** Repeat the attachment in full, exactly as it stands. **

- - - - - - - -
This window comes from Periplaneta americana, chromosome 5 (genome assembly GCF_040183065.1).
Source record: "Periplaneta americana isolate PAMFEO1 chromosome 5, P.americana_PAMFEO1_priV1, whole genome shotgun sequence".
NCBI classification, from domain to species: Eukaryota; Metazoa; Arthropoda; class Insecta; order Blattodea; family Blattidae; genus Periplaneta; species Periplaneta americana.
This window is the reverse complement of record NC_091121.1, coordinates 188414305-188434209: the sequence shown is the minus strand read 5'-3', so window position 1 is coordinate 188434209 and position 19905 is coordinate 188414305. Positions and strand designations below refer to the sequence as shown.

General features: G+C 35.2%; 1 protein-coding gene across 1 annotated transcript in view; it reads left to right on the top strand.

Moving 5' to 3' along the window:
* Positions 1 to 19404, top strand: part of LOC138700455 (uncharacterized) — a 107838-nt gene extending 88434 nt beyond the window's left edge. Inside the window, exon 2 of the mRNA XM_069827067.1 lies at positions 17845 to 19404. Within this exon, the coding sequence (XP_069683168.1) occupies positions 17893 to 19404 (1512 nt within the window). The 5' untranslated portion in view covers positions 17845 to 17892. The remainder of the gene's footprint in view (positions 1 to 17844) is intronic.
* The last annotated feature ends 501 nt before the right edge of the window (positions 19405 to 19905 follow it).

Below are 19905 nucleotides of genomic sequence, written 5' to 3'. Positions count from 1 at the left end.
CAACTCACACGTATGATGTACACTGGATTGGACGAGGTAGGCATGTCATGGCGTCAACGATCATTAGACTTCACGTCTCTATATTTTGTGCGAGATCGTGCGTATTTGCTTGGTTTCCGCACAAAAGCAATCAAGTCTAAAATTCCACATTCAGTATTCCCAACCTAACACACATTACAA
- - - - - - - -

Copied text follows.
This window comes from Periplaneta americana, chromosome 5 (genome assembly GCF_040183065.1).
Source record: "Periplaneta americana isolate PAMFEO1 chromosome 5, P.americana_PAMFEO1_priV1, whole genome shotgun sequence".
NCBI classification, from domain to species: Eukaryota; Metazoa; Arthropoda; class Insecta; order Blattodea; family Blattidae; genus Periplaneta; species Periplaneta americana.
This window is the reverse complement of record NC_091121.1, coordinates 188414305-188434209: the sequence shown is the minus strand read 5'-3', so window position 1 is coordinate 188434209 and position 19905 is coordinate 188414305. Positions and strand designations below refer to the sequence as shown.

General features: G+C 35.2%; 1 protein-coding gene across 1 annotated transcript in view; it reads left to right on the top strand.

Moving 5' to 3' along the window:
* Positions 1 to 19404, top strand: part of LOC138700455 (uncharacterized) — a 107838-nt gene extending 88434 nt beyond the window's left edge. Inside the window, exon 2 of the mRNA XM_069827067.1 lies at positions 17845 to 19404. Within this exon, the coding sequence (XP_069683168.1) occupies positions 17893 to 19404 (1512 nt within the window). The 5' untranslated portion in view covers positions 17845 to 17892. The remainder of the gene's footprint in view (positions 1 to 17844) is intronic.
* The last annotated feature ends 501 nt before the right edge of the window (positions 19405 to 19905 follow it).

Below are 19905 nucleotides of genomic sequence, written 5' to 3'. Positions count from 1 at the left end.
CAACTCACACGTATGATGTACACTGGATTGGACGAGGTAGGCATGTCATGGCGTCAACGATCATTAGACTTCACGTCTCTATATTTTGTGCGAGATCGTGCGTATTTGCTTGGTTTCCGCACAAAAGCAATCAAGTCTAAAATTCCACATTCAGTATTCCCAACCTAACACACATTACAA